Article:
• Butterflies – The butterfly's connotations of transformation, rebirth, the soul, freedom, inspiration and openness fit well with many mantras.
  • Dragonflies - These insects typically represent wisdom of change, adaptability, self-realization and emotional maturity.
  • Elephant - These noble creatures are revered in many cultures while representing pure beauty, strength and wisdom in Buddhism.
  • Feather - Connotations of spiritual evolution and transcendence. Particularly revered by Native Americans as a symbol of honor and connection to the Creator, trust, strength and freedom.
  • Goddess - A beautiful symbol that is especially empowering for women. The ancient goddess symbol represents love and fertility. Consider metaphysical properties of goddess gemstone focals to give your mala even more direct focus here.
  • Tree of Life - A symbol found in cultures all over the globe, representing growth and many types of connections such as spirituality and family. A symbol sometimes seen used with Hamsa Hands and depictions of Buddha, too.
  • Triskele - Represents the concept of progression, action and connection. This and other Celtic symbols would also be an interesting merging of cultures, since the first rosary did come from Ireland.

Find what speaks to you!

Assorted symbol charms

How to Make a Mala

Step 1

Gather your materials: cord or stringing material of choice, beads, guru bead, scissors, tassel and any extra charms, pendants or embellishments you want to include.

Step 2

Cut a 5-foot length of cord for a traditional 108 bead mala using 6mm or 8mm size beads. If using larger beads or incorporating spacer beads between the mala beads, give yourself more cord to work with.

Step 3

Tie off one end of the cord, leaving a 5- to 8-inch tail that will later be used as the tassel or a connection point for your other adornments.

Step 4

String your beads in the order you desire, knotting between each or adding your spacer beads. A knotting tool such as The Bead Knotter™ would help make quick work of knots. View the ''Secrets to Using a Bead Knotting Tool'' how-to video for tips and tricks.

Step 5

Add your guru bead. If using a T-drilled bead, this can be tricky. Reference the ''Fire Mountain Fix: T-Drilled Beads'' how-to video for a tip on getting this crucial mala component strung.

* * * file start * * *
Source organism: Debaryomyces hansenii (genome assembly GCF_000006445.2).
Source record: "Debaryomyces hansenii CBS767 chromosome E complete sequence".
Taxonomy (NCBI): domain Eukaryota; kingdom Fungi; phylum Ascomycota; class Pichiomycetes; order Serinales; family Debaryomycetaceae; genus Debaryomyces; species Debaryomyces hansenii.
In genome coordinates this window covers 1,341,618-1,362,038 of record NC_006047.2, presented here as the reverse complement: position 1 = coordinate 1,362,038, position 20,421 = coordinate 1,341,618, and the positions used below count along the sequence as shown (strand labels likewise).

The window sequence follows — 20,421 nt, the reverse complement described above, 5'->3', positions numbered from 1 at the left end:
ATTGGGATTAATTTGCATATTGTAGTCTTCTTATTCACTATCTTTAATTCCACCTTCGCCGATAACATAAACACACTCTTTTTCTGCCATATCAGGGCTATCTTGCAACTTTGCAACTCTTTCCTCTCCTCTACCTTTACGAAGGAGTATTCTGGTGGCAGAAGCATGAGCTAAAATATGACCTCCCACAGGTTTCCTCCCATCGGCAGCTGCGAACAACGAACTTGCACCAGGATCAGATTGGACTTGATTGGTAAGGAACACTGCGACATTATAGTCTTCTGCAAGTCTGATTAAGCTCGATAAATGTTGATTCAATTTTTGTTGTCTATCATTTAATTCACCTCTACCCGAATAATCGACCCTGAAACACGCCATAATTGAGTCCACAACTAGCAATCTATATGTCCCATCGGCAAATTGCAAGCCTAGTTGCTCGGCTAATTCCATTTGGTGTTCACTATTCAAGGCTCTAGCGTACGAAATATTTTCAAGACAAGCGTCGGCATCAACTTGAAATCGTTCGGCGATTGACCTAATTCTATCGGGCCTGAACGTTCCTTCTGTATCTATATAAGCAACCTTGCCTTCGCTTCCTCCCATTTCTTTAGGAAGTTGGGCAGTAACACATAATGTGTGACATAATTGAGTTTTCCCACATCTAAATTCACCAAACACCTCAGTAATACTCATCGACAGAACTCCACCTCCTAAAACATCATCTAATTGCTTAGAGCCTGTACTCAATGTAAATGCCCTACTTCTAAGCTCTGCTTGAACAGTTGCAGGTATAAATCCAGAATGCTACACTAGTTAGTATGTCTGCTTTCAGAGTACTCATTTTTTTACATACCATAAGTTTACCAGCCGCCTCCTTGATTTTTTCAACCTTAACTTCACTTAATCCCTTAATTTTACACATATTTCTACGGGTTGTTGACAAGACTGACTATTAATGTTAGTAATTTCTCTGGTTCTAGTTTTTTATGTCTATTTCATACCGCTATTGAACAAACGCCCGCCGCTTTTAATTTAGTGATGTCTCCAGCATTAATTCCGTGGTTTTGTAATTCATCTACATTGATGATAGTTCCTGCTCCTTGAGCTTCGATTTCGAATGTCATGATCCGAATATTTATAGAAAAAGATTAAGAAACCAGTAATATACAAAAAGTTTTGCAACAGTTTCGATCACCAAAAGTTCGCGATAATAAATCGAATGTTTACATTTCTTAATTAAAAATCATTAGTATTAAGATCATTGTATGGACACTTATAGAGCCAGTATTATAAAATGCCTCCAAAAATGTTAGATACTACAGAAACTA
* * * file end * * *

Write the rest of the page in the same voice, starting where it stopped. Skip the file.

Step 6

Using the two ends of your cord, tie a simple knot to complete the circle. It's recommended to use a dab of G-S Hypo Cement® to ensure the knot is secure.

Step 7

Attach your tassel or additional embellishments by threading both cord ends through the loops or stringing holes. You can use existing tassels or make your own with the Beadalon® tassel maker. This how-to video ''How to Create Tassels Using the Beadalon® Tassel Maker'' shows the steps.

Step 8

Snip off any extraneous cording.

Step 9
Design Idea K61J

Start meditating!

Remember Your Mantra

If you're designing a mala for yourself, it's helpful to think of your mantra while in the designing process. Start saying your mantra as you create the mala, infusing the beads with your intent early on. If making malas for other people, you're welcome to have mantras in mind. Display the mala with the mantra or intention of the particular mala you created to let customers know what the focus of the mala design is. If you chose specific beads and materials for a reason, attach a little tag explaining the significance. Customers will love looking through the malas to find the right one that speaks to them.

Om symbol components

What is a Mantra Anyway?

Mantras are prayers, phrases, words or even sounds. As stated earlier, these can be said aloud or mentally as you focus on achieving deeper states of consciousness during meditation and yoga. The Om symbol, also Aum, is a perfect example of a mantra many people are familiar with. Om is a primordial sound of the universe that represents the cosmic beginning of creation in Hinduism.

What Are Common Mantras?

Anything can be a mantra! Find what speaks to YOU. Try positive affirmations and statements of worth. Some chakras may respond particularly well to certain mantras such as (but not limited to) the seven "bija mantras." Bija means "seed," and these single-syllable sounds are believed to activate specific chakra energy:

  • Crown chakra: Om
  • Third Eye chakra: Om
  • Throat chakra: Ham
  • Heart chakra: Yam
  • Solar Plexus chakra: Ram

  • Sacral chakra: Vam
  • Root chakra: Lam

Some popular mantras* are:

*If spelling, pronunciation or meanings are not perfectly accurate, please allow for some errors in translation.

*If spelling, pronunciation or meanings are not perfectly accurate, please allow for some errors in translation.

What if My Mala Breaks?

If your mala breaks, it's not actually a bad thing. There's no ill omen or negative energy that results from a broken mala. In fact, this is often viewed positively, since it means you've been regularly using your mala with purpose and intent. The breaking of the mala can be viewed as a physical representation of breakthroughs and a sign of progress. You can always string the mala again and continue as before or change the beads in your mala to adjust for a new or modified meditation.